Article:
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Disc Medicine collaborates with NIH for phase 2 study of bitopertin in patients with Diamond-Blackfan anaemia

Watertown, Massachusetts
Thursday, March 23, 2023, 18:00 Hrs  [IST]

Disc Medicine, Inc., a clinical-stage biopharmaceutical company, announced a collaboration with the National Heart Lung and Blood Institute (NHLBI) of the National Institutes of Health (NIH) to evaluate bitopertin, a therapeutic candidate designed to modulate heme biosynthesis, in a phase 2 clinical study of patients with Diamond-Blackfan anaemia (DBA).

The study will be conducted and funded by the NIH under a Cooperative Research and Development Agreement (CRADA) and is expected to initiate mid-year 2023.

“We’re thrilled to have the support of the NHLBI for this clinical trial as there is growing evidence to suggest that reducing excess levels of heme may be an effective treatment strategy for DBA. This collaboration will enable us to benefit from the experience of the NHLBI in designing and conducting clinical studies of DBA.” said John Quisel, J.D., Ph.D., chief executive officer and president of Disc. “Disc now has ongoing development programs of bitopertin in both erythropoietic porphyria and DBA. We believe controlling heme synthesis has the potential to address a wide range of hematologic conditions and are planning studies in additional indications.”

Under the CRADA, the NHLBI will serve as the regulatory sponsor and be responsible for conducting a phase 2 clinical study of bitopertin in DBA patients. The study will be jointly funded by the NHLBI and Disc. The study will be under the direction of Dr. Cynthia Dunbar, M.D., the NIH Distinguished Investigator and Chief Translational Stem Cell Biology Branch, and Head, Molecular Hematopoiesis Section, NHLBI.

The phase 2 study will be a pilot, single-arm, dose-escalation trial of bitopertin in DBA patients who either have steroid-refractory and/or relapsed disease or are unable to tolerate systemic corticosteroids. The study includes planned dose escalation within each participant to continually assess for hematologic response. Upon completion of the main treatment period, patients may continue on extended treatment within the trial.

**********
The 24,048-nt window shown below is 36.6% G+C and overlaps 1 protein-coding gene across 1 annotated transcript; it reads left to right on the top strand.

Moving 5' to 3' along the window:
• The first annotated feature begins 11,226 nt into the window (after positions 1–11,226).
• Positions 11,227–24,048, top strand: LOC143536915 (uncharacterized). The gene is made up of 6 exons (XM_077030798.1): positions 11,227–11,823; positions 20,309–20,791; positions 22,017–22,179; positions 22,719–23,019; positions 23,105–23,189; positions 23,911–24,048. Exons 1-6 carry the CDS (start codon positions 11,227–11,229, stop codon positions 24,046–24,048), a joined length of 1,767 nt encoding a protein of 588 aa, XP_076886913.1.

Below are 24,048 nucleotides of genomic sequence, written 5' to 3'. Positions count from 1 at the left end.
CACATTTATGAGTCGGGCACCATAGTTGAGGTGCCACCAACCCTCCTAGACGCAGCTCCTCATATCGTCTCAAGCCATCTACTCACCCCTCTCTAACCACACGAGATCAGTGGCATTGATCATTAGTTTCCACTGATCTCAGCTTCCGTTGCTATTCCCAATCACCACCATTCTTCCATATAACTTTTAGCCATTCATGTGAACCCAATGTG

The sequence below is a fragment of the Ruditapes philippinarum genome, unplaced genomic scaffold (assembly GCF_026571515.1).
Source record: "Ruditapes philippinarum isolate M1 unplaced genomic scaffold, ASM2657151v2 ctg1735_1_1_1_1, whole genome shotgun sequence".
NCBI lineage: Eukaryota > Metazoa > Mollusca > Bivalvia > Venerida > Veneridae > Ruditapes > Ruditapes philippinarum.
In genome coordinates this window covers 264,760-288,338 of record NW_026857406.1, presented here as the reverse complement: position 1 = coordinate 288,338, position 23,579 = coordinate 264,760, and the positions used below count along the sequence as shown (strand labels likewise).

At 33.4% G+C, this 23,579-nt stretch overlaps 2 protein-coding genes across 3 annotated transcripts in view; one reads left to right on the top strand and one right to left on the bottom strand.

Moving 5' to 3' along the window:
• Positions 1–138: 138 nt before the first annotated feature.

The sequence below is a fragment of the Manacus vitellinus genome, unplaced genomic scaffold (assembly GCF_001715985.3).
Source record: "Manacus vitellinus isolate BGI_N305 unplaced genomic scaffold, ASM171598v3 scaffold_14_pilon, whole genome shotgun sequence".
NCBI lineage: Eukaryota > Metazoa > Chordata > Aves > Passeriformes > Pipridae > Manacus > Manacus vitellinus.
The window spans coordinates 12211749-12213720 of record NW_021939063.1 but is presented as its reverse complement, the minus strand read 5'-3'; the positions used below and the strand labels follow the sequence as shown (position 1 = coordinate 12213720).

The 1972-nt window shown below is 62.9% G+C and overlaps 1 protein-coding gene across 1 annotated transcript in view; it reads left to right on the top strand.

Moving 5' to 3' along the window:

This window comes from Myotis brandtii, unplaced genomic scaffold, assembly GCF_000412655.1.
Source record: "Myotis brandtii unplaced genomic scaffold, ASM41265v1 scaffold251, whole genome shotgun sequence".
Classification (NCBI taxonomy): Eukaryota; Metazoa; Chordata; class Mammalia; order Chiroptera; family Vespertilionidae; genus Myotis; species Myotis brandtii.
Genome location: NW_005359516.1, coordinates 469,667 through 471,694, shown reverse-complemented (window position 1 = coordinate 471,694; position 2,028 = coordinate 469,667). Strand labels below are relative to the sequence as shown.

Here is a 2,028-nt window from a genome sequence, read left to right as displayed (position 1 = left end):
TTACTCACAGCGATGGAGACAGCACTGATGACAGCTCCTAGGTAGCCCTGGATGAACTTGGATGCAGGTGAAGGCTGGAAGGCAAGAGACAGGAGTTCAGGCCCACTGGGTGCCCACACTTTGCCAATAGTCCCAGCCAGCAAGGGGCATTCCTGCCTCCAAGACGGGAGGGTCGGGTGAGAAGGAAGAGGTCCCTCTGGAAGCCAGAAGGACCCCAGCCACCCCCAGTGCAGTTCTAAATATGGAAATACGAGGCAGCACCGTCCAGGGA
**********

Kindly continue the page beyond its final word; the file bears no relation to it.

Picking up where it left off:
Diamond-Blackfan Anaemia (DBA) is a rare, inherited blood disorder characterized by the failure of bone marrow to produce red blood cells. The incidence of DBA is approximately 1:100,000 to 1:200,000 live births every year. Patients are usually diagnosed during infancy and commonly present with severe anaemia, pallor, fatigue, as well as other potential abnormalities. DBA is chronic and requires lifelong management with corticosteroids and blood transfusions, which are associated with serious toxicities and long-term complications. Evidence suggests that the anaemia of DBA may be caused by the accumulation of excess heme in developing red blood cells, which is toxic and leads to their premature death. Preclinical studies have shown that targeting elevated heme levels has the potential as a therapeutic strategy for DBA.

Bitopertin is a clinical-stage, orally administered inhibitor of GlyT1 that is designed to modulate heme biosynthesis. GlyT1 is a membrane transporter expressed on developing red blood cells and is required to supply sufficient glycine for heme biosynthesis and support erythropoiesis. Disc is planning to develop bitopertin as a potential treatment for a range of hematologic diseases including erythropoietic porphyrias, Diamond-Blackfan Anaemia (DBA) and others. There are currently two ongoing phase 2 clinical studies of bitopertin in patients with erythropoietic porphyria, including an open-label trial called BEACON and a randomized, double-blind placebo controlled trial called AURORA.

Bitopertin is an investigational agent and is not approved for use as a therapy in any jurisdiction worldwide. Disc obtained global rights to bitopertin under a license agreement from Roche in May 2021.

Disc Medicine is a clinical-stage biopharmaceutical company committed to discovering, developing, and commercializing novel treatments for patients who suffer from serious hematologic diseases.


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